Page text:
HEP and HRSG INSPECTION and MAINTENANCE: Factor European experience into O&M practices at US combined cycles?

When we gather with colleagues, we listen closely for details and keep a notebook handy for those Rules of Thumb that transfer experience. We can also jot down a bulleted list of highlights, insights, and points of clarity. At a recent industry event in England, Consulting Editor Steve Stultz came away with a list of thought-provoking gems and a deeper sense of common global elements. They form the basis of his report, which follows.

Dr Ahmed Shibli, managing director, European Technology Development Ltd (ETD Consulting), organized and hosted a three-day International Conference on Power Plant Operation and Flexibility, preceded by two in-depth training courses. The July 2018 venue was the Institute of Materials, Minerals and Mining (IOM3) in central London.

The meeting covered recent developments in plant materials, operation, inspection, maintenance, and costs related to both baseload and cycling operation for different types of plants—including combined cycles, the focus here. Among the topics addressed in formal presentations and during discussion sessions were the following:                  

  • Equipment design, materials, and corrosion.

  • Operational constraints and optimization.

  • Component replacement, maintenance, and operating costs.

  • Strategies for optimizing inspection, maintenance, and cyclic operation.

  • Workforce, management, and automation issues.

Plant owners/operators were joined by researchers, manufacturers, and inspection-agency professionals.

A partial list of gems:

  • Europe is going through the same market changes as North America. Cycling is global.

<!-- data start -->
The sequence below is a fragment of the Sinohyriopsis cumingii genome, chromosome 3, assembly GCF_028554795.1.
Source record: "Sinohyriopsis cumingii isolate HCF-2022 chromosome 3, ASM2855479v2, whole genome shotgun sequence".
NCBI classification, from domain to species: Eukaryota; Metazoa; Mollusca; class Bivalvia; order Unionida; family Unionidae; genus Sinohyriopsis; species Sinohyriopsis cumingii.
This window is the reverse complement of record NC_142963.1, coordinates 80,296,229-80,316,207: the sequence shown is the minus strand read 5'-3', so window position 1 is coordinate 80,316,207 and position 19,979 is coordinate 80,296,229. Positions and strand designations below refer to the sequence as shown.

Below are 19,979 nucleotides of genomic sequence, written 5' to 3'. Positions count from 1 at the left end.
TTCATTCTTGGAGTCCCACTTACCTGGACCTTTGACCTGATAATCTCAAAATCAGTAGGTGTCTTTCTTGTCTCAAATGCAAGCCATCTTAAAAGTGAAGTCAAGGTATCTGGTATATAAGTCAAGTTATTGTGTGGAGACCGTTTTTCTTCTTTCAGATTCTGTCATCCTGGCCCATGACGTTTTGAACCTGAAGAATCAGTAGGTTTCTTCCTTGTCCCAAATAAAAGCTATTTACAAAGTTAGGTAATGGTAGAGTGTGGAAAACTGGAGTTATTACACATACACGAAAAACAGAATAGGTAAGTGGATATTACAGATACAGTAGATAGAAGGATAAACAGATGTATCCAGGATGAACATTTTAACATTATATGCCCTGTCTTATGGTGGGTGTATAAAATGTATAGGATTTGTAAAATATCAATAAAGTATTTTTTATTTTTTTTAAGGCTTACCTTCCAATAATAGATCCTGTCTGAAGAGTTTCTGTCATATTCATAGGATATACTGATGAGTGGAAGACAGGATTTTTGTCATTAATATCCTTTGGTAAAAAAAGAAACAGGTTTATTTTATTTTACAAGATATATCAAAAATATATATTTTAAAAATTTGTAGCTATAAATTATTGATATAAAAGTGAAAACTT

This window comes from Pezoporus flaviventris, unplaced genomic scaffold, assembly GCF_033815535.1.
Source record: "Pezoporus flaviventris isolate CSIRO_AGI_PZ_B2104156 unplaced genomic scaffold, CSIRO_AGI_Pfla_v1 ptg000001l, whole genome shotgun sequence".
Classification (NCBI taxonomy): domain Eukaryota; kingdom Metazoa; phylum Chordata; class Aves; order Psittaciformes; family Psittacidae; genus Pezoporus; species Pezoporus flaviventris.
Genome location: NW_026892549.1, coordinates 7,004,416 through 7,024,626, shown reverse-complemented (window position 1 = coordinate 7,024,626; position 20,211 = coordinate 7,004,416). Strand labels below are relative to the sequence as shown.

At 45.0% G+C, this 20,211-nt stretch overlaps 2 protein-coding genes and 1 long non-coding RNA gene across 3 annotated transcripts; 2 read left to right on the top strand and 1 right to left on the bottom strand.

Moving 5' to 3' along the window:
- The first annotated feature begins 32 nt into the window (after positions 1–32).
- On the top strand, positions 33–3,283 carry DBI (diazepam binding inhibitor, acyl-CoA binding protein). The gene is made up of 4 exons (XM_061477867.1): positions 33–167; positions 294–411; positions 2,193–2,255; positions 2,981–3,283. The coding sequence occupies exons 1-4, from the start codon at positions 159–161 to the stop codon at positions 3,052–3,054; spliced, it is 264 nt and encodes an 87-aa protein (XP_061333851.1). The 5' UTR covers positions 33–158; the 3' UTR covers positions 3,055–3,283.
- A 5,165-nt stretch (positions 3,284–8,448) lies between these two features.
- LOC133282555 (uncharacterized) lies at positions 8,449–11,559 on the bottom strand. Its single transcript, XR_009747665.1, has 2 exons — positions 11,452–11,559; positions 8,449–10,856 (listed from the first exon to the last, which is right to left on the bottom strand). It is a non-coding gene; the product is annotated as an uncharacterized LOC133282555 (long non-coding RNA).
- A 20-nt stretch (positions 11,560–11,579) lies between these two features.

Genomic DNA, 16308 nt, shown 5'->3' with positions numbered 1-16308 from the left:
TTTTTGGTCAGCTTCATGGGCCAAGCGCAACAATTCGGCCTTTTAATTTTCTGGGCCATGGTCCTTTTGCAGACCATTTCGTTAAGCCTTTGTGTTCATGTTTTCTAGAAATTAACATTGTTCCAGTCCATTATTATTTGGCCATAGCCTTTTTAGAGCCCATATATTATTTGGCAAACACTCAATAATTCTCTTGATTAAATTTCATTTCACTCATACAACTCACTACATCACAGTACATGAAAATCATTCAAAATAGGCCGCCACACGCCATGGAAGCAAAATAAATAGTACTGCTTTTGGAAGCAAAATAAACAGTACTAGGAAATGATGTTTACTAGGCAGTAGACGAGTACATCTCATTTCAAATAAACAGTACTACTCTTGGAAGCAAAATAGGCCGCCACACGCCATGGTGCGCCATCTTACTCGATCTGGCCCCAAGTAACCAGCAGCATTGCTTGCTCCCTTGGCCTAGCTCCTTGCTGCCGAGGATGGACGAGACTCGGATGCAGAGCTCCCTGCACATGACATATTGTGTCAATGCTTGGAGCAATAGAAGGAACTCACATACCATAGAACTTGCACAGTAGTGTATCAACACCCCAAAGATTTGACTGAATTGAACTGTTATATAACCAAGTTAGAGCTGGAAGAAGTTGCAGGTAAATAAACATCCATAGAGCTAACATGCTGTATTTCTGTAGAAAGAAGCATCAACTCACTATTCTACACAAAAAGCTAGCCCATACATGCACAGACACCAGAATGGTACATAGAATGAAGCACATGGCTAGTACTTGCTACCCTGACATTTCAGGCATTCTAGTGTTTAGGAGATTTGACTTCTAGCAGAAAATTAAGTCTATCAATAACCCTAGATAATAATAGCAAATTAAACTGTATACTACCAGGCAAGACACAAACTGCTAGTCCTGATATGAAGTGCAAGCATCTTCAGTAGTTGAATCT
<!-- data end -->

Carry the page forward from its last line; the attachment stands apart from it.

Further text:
• Some countries have more cycling and low-load experience than North America—such as those with geothermal and hydroelectric plants that cause varied operation of fuel-fired assets. This experience base has wide-ranging value.

  • Europe and Japan are taking active roles in high-temperature materials development and testing.

Shibli’s primary purpose was to help identify the basic causes of equipment problems in both baseload and cycling plants, and to clarify modifications, inspections, and procedures that will minimize costs.

The ETD conference

Key themes were engineering design, materials R&D, new inspection techniques, cost analysis, and plant management/maintenance. Optional pre-conference training courses centered on operation and maintenance (Day One) and both short- and long-term system preservation (Day Two).

The agenda was divided into two parts. The first half discussed plant flexibility including new developments in creep-fatigue interaction in high-temperature plant materials. The second half focused on new developments in plant preservation, maintenance, inspection, monitoring, repair, and life assessment.

Selected highlights from the seven sessions are given below.

“Who wins when plant components fail?”

This question launched a presentation by David Allen (Impact PowerTech Ltd, UK) a consultant to ETD, on the upgrading of materials and welds. His next question was equally pointed: “Why do we so often stick with last-century technology?”

Allen first captured attention with a philosophical discussion of planned obsolescence. He cited interesting examples from the automobile, white goods, and communications industries. Participants were captivated, and on alert for more.

Allen did not claim current evidence of planned obsolescence within the power industry, and in fact stated that a manufacturer with a unique design is careful to maintain its good reputation.

But he did note some dangers similar to those expressed by Eskom (South Africa) at last year’s Air-Cooled Condenser Users Group meeting in Las Vegas.

We all experience the ongoing pressures for low bids, rapid investment payback, and increasingly stringent trading conditions. The potential menace is commonly applied standards that fail to ensure the most reliable long-term component operation.